How often do you notice that nagging voice in your head that reminds you of all of your faults? Maybe you’ve become so used to it that you’ve stopped realizing how hurtful it can be.
A couple of years after graduating from college I had gained a significant amount of weight. I had no clue where to start to lose it, but I was feeling pretty terrible about myself. In an attempt to remind myself that I needed to make some changes, I wrote “SARAH, STOP BEING SO FAT” across the mirror in my bathroom with a dry erase marker.
Every time I looked at the mirror I was reminded how disgusted I was with myself. This led to an immediate inventory of all that I disliked about my appearance and all of the ways that I had failed to make changes to lose the weight.
One afternoon my 5 year old niece was visiting and used the bathroom. When she exited the bathroom, she looked at me and said, “Sarah, stop being so fat.”
I was shocked! I had no clue how to respond. The comment coming from her actually stung pretty bad.
Her mother was just as shocked as I was and started to lecture her on what she had said. I immediately explained that she was just repeating the words that were written on the bathroom mirror.
My niece responded, “well that’s not a very nice note to write yourself!”
Such insight from a 5 year old!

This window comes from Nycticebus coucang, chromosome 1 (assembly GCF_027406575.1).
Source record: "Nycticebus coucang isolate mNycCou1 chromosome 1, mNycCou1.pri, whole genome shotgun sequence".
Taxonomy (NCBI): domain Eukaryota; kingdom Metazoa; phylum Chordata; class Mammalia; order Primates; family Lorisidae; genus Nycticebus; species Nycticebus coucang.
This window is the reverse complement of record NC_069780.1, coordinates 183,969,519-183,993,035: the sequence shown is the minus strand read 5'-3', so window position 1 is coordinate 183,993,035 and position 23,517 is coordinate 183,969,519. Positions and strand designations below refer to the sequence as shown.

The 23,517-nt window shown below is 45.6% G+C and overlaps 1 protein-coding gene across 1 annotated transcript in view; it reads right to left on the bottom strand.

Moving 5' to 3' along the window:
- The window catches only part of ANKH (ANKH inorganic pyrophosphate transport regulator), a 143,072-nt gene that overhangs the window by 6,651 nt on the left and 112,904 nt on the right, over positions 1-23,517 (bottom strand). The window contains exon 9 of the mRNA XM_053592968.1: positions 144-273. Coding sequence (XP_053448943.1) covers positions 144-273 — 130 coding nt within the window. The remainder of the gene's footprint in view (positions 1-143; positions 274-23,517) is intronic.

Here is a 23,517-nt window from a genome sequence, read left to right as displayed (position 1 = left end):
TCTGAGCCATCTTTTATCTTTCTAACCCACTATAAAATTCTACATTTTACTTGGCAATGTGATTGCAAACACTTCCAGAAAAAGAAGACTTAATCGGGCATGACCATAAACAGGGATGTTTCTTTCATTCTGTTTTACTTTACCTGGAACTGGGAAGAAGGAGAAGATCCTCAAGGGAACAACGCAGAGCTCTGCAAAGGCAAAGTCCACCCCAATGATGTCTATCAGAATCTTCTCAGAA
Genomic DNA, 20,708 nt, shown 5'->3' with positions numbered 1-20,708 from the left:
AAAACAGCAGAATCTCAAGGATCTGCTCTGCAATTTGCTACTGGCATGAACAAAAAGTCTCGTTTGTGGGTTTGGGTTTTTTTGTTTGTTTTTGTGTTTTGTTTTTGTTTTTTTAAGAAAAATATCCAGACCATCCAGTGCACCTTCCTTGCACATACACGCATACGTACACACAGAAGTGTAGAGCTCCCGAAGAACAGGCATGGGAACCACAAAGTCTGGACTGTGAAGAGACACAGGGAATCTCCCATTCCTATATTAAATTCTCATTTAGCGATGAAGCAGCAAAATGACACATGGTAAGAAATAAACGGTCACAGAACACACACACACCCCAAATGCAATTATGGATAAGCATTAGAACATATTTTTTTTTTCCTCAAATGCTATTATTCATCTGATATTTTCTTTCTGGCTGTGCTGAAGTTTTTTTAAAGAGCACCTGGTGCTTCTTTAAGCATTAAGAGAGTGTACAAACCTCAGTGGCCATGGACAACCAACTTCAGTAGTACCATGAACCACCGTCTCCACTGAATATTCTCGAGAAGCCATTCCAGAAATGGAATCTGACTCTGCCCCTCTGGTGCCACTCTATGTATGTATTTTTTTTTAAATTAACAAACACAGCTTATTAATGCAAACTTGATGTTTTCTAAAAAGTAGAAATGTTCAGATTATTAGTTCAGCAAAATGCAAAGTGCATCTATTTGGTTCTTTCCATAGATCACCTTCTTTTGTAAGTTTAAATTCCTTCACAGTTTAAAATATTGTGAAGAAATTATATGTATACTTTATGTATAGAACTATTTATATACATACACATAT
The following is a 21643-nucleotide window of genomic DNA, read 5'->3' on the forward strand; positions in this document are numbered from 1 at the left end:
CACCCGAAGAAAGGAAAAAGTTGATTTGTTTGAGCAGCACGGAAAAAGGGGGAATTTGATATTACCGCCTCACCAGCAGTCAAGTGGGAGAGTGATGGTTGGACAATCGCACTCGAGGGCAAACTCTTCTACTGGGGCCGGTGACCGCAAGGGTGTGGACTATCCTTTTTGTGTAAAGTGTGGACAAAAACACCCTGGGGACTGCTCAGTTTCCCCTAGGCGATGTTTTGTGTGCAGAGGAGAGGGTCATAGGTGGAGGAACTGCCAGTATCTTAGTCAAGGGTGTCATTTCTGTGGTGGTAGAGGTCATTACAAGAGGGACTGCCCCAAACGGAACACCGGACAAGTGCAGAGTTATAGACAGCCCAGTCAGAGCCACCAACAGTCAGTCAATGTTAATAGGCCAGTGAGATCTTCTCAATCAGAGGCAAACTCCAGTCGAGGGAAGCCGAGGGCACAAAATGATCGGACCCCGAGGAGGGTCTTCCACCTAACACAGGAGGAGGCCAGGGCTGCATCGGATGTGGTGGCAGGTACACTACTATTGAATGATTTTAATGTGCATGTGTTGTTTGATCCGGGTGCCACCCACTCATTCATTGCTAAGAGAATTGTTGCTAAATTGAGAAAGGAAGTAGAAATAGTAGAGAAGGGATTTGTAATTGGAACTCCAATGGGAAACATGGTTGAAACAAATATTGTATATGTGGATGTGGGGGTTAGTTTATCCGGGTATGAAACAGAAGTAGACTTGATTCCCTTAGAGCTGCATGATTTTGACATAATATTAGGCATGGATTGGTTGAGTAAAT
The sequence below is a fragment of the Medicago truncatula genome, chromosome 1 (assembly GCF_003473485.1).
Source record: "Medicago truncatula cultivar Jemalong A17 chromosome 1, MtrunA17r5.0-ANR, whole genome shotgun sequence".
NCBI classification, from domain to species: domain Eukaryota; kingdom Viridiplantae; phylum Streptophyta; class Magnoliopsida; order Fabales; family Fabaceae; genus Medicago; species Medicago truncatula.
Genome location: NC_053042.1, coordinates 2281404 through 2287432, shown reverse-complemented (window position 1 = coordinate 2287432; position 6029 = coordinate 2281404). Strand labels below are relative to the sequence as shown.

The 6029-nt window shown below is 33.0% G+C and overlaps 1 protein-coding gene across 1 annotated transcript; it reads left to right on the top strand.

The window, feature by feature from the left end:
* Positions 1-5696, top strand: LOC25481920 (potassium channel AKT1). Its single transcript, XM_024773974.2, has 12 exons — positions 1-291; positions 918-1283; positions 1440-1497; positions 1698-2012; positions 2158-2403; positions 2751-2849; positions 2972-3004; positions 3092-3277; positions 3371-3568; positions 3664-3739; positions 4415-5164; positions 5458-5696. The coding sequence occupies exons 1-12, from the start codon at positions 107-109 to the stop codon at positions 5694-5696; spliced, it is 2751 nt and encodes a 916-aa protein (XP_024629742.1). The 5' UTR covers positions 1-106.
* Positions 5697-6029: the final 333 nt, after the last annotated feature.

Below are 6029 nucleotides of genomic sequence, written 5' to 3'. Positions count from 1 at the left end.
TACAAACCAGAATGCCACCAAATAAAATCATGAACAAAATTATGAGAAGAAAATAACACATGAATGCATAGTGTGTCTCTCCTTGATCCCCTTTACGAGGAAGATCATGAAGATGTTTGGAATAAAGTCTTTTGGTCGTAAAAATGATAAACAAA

I had become so accustomed to my self talk reminding me of my faults and insecurities that I didn’t realize how hurtful the message on my mirror actually was. It took the words coming from her mouth for me to realize that constantly perseverating on my flaws was making me feel even worse about myself and was leaving me stuck without motivation to make changes.
Our inner voice directly affects the way we see ourselves and the way we interact with our world. Left unchecked, negative self talk can quickly become our default, which can lead to increased feelings of worthlessness, depression and anxiety.
So how do we start to push back against negative self talk?
1.Listen to what you are saying to yourself
Do your best to become more aware of the commentary in your head. What is your go-to thought when things don’t go your way? What is your first thought when you mess up? Start to write down some of of these comments. Practice simply being aware of how you talk to yourself.
2. Change the language when you hear it
As you become more aware of the way you are talking to yourself, you will find that you can start pushing back. Every time you tell yourself a negative comment, stop and tell yourself a reason why that comment isn’t true. Bring to mind as many reasons as you can why the negative comment isn’t the truth. Commit to engaging in this process everyday.
3. Proactively use self-affirmations
Don’t wait for the negative comments to come. Start noticing all of the good things about yourself. If you start to retrain your brain to recognize your strengths instead of your weaknesses you will find that having yourself as an ally instead of an enemy leads to greater peace of mind. We have control over the words we tell ourselves and we have the power to change our default inner monologue. When we shift the language in our heads from negativity and criticism to kindness and compassion we open ourselves up to a greater sense of self and the opportunity for change.